The queue for tickets to get in the Castle and Cathedral put me off so I gave it a pass - the exteriors are wonderful enough. I walked down the hill to the Kazimierz neighborhood. This was the old Jewish town which has now been absorbed into Krakow. There are signs of synagogues and signs of restaurants catering to the Jewish tourist trade (genealogical tourism perhaps?). I crossed over the river (the Vistula) and entered the Podgorze neighbourhood. It was in Podgorze that the Germans created a walled Ghetto - there is just one small section of the old wall remaining. Podgorze is also the location of the now famous Oskar Schindler’s Enamelware Factory, immortalized in the Spielberg film.
|The Vistula River in Krakow|
|Schindler's Factory, Podgorze, Krakow|
Walking back over the Vistula through Kazimierz, there is another museum - the Galician Jewish Museum. This I found to one of the better ones - a series of modern day photographs organized into 5 sections - Pre-WWII Jewish sites, Jewish culture that once was, Holocaust sites, how the past is being remembered, and the revival of Jewish life. Highly recommended. Galicia by the way is this section of southern Poland.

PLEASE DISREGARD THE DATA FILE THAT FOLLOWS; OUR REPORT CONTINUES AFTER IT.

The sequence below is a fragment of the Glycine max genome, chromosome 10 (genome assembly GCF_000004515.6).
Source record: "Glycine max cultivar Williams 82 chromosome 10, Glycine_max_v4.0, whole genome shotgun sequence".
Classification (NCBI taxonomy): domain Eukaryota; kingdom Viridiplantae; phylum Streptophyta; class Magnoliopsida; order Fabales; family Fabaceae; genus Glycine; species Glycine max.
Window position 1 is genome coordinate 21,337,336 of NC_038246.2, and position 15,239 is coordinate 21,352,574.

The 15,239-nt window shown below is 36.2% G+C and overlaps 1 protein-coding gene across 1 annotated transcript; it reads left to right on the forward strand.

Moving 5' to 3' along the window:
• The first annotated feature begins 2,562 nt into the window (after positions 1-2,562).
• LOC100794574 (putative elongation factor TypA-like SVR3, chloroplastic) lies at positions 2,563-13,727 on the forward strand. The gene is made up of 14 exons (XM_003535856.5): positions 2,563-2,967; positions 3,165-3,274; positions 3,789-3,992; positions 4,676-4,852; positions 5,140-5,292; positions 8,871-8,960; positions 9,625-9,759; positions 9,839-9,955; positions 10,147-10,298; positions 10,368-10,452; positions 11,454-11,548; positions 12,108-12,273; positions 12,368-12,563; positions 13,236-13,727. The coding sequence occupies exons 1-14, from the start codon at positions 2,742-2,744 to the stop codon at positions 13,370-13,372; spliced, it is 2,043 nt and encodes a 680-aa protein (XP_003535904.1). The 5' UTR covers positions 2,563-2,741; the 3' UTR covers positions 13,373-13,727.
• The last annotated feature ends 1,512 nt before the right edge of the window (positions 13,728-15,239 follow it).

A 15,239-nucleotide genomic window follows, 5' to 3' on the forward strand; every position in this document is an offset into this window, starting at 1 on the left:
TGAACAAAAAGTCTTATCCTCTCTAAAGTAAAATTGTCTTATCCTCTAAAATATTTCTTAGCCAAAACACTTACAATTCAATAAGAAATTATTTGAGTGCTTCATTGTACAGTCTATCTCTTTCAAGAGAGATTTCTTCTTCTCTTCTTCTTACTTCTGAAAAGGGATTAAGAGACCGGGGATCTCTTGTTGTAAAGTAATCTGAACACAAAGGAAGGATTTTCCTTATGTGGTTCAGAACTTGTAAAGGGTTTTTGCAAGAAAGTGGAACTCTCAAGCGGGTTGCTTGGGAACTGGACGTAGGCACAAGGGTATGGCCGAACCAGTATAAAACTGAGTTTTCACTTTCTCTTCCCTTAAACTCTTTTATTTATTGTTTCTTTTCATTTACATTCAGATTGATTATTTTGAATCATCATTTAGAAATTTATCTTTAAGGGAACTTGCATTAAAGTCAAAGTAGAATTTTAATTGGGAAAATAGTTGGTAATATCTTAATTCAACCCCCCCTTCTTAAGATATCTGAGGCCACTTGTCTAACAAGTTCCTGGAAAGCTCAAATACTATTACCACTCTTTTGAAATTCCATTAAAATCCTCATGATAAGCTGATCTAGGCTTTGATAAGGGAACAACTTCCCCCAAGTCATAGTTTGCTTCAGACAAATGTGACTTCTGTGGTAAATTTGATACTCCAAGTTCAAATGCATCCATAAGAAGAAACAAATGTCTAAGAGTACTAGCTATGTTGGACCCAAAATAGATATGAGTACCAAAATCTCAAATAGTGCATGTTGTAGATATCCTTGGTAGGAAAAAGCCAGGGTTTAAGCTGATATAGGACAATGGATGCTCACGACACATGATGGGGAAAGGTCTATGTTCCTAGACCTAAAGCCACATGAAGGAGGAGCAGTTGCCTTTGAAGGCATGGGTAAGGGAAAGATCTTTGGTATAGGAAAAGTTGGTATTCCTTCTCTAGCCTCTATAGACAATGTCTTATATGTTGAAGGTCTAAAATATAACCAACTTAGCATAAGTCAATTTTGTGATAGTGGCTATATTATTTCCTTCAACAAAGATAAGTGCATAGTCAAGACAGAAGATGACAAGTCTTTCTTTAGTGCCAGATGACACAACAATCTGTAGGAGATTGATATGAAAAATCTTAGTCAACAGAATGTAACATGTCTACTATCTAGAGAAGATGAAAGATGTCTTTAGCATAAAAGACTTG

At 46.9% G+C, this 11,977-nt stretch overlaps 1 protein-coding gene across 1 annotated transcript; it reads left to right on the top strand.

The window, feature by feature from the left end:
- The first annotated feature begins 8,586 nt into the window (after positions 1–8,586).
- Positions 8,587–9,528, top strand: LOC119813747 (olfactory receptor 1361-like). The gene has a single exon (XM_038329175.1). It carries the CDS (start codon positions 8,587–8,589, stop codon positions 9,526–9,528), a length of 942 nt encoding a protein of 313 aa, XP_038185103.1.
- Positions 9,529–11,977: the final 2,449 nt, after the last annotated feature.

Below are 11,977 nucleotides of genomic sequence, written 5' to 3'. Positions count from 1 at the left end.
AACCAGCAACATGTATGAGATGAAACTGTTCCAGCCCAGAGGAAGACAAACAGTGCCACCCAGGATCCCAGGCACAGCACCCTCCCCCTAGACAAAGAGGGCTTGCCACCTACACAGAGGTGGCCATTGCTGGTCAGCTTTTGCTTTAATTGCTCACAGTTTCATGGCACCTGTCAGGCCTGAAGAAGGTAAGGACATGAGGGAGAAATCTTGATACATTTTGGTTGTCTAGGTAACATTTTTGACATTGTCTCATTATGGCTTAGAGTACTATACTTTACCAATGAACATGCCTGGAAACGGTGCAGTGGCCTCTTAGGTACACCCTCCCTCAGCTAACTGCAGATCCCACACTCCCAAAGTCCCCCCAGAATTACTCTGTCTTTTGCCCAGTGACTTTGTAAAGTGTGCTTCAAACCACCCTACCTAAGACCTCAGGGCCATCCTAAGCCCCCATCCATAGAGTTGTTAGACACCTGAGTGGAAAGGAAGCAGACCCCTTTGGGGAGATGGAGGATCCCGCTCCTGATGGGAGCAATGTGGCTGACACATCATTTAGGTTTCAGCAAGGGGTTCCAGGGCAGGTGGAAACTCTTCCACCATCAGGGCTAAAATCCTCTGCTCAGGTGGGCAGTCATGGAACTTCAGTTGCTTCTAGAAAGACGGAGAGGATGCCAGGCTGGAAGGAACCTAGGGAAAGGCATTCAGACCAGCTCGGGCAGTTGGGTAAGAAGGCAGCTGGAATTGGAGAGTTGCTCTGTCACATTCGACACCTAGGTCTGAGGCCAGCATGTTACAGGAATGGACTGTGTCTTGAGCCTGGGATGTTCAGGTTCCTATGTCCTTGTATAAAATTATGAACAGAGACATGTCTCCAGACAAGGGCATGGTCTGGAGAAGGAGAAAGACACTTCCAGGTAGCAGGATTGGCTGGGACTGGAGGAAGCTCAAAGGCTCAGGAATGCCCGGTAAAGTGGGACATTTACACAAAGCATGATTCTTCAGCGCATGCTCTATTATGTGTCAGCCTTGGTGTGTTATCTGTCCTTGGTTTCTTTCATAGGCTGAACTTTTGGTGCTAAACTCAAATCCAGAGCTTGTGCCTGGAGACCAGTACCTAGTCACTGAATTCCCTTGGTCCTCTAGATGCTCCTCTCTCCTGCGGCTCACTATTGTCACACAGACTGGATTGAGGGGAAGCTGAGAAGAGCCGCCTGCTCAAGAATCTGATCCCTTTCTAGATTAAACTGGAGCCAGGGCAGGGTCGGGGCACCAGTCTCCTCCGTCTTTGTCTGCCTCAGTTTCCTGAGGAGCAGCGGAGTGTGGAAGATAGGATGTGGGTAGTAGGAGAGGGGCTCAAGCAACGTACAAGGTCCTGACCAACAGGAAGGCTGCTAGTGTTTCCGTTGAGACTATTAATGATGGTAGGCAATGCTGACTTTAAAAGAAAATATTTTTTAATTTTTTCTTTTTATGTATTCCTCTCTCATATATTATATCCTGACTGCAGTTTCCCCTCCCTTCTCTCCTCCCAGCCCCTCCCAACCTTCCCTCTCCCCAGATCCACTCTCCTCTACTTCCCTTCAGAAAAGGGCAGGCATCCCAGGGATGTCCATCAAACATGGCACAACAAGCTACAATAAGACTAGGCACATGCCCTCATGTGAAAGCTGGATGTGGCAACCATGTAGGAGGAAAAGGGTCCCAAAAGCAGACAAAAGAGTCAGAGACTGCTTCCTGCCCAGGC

I poke my head in a synagogue and a Jewish cemetery on the way back to the hotel. Nothing too remarkable, synagogues never are, the Catholic church have a lock on that area.
I Uber to the train station for my train to Wroclaw. Just over a couple of hours train ride and we are in Wroclaw and it is a short walk to my hotel - the Hotel Monopol, a fine old hotel apparently frequented by the likes of Hitler, Picasso and Marlene Dietrich among others. They don’t make a big thing about the Hitler connection.